• Good morning, Jim.

      Bravo! I love the fact that you used your brain to outwit the folks who were holding on to the rights. It’s a real-life example of one man against the system.

      Thanks for your advice. Although I had thought I would never sign with another publisher, I’m thinking about writing a Middle Grade series, and my understanding is I really need a publisher in order to be successful because of the contacts publishers have with schools and libraries. Lots to think about.

  6. Good morning, Kay. Congratulations on being able to move forward on this. It’s obviously a lot of work. I’m glad to hear that most of the work is behind you now.

    When Amazon closed down the Kindle Worlds program back in July 2018, I had a novel set in Lindsay Buroker’s Fallen Empire science fiction universe. Not only that, but the novel, “Spice Crimes,” featured Lindsay’s principal characters from her eight-book series. It was set immediately after the serious concluded. She was extremely gracious and encouraged me to republish the novel without changes, just acknowledge in the book’s front matter than this was published with her permission.

    It was a very straight-forward process for me to republish that book in September 2018 on all platforms and I was able to reach some new readers that way.

    Have a great day!

    • Good morning, Dale.

      Great to hear you were able to republish Spice Crimes without any issues. And reach new readers! That’s all good news.

      The landscape changes daily, so who knows what issues we may encounter in the future.

      Keeps us on our toes, eh?

    • Good morning, Debbie.

      You would think this would be simple, right? There must be a lot of authors who are working through this same process.

      Also, keeping the reviews was very important to me, but there isn’t an obvious way to handle this. I wish the retailers would address this directly.

      Have a great week.

  7. Very informative post!

    “Silver Dream” was published by a small outfit. At some point, their marketing model, such as it was, had stopped working. A year in, I was offered (a) to stay with them, but pay an annual maintenance fee, or (b) to take the book back. They offered to sell me their artwork for a few hundred dollars. I chose (b) and declined the artwork, since I planned a new cover.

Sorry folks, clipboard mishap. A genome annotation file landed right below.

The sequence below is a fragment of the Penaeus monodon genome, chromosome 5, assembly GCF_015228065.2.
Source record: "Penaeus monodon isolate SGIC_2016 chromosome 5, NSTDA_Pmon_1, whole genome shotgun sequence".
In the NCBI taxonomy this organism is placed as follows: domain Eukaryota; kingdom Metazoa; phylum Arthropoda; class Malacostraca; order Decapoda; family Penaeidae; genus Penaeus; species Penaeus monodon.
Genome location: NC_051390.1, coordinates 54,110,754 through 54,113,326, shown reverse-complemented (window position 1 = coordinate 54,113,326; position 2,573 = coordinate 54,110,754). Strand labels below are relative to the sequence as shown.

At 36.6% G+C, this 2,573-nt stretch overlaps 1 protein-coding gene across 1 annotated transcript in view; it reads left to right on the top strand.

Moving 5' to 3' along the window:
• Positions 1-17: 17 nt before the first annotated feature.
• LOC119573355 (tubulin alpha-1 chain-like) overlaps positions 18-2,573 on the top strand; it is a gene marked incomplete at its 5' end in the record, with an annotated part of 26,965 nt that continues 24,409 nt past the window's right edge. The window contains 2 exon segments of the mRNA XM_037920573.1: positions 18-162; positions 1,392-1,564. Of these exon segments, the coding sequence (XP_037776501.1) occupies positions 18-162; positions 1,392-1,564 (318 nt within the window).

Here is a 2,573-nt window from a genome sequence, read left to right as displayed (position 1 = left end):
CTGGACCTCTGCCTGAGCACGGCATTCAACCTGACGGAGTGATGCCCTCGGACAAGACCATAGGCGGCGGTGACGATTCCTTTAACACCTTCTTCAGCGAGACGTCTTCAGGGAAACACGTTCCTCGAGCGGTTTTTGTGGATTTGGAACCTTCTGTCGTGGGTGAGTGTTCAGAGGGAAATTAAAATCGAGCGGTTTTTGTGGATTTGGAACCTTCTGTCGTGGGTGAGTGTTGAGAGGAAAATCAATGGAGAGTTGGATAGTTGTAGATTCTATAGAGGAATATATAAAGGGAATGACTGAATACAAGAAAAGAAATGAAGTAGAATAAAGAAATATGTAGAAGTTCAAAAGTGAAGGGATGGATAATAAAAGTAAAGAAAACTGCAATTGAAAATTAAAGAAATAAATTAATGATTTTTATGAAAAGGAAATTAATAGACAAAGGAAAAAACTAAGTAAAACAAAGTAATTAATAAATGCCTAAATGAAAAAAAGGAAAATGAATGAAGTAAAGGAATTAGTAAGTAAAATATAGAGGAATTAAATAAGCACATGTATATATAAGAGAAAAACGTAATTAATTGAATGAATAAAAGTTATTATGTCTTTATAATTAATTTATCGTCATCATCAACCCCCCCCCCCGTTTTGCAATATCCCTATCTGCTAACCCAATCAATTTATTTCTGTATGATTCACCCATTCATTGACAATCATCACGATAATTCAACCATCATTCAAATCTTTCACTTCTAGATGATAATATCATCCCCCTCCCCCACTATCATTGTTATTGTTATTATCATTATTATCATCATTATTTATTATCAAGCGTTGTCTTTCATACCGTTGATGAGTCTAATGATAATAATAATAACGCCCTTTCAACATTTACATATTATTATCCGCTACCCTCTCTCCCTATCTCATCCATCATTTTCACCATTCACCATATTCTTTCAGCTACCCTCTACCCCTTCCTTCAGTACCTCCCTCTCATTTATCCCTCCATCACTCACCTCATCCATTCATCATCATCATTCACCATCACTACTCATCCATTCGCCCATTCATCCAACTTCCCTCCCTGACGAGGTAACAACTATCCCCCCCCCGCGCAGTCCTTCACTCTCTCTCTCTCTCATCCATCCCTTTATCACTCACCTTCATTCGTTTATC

I reverted to my final upload DOC and edited it to match the hard copy. This was educational. Their relatively few pre-publishing edits had been excellent.

    • Good morning, JGuenther!

      Sounds like you had a good experience. In retrospect, I wish I had simply edited my final Word doc since the publisher had made just a few changes. It would have been easier than converting the publisher’s PDF and having to change all the issues that came up through that. Lesson learned.

      Have a great week.

  8. Great subject, Kay. Thanks for the info. I’ve never sold any book rights, but this is an interesting article for those who have and want to recover their backlist. Enjoy your day!

    • Morning, Garry!

      There’s plenty to think about as we write and publish. Glad this is one thing you won’t have to worry about. 🙂

      Have a great week.

  9. Nathan’s Run was published in 1996 by HarperCollins, and At All Costs was published in1998 by Warner Books (now Hachette). I got those rights back with no problem at all, and Kensington subsequently bought them and republished the books. Even Steven and Scott Free, however, were pubbed by S&S, and my agent at the time neglected to negotiate a reversion clause, so those are gone forever.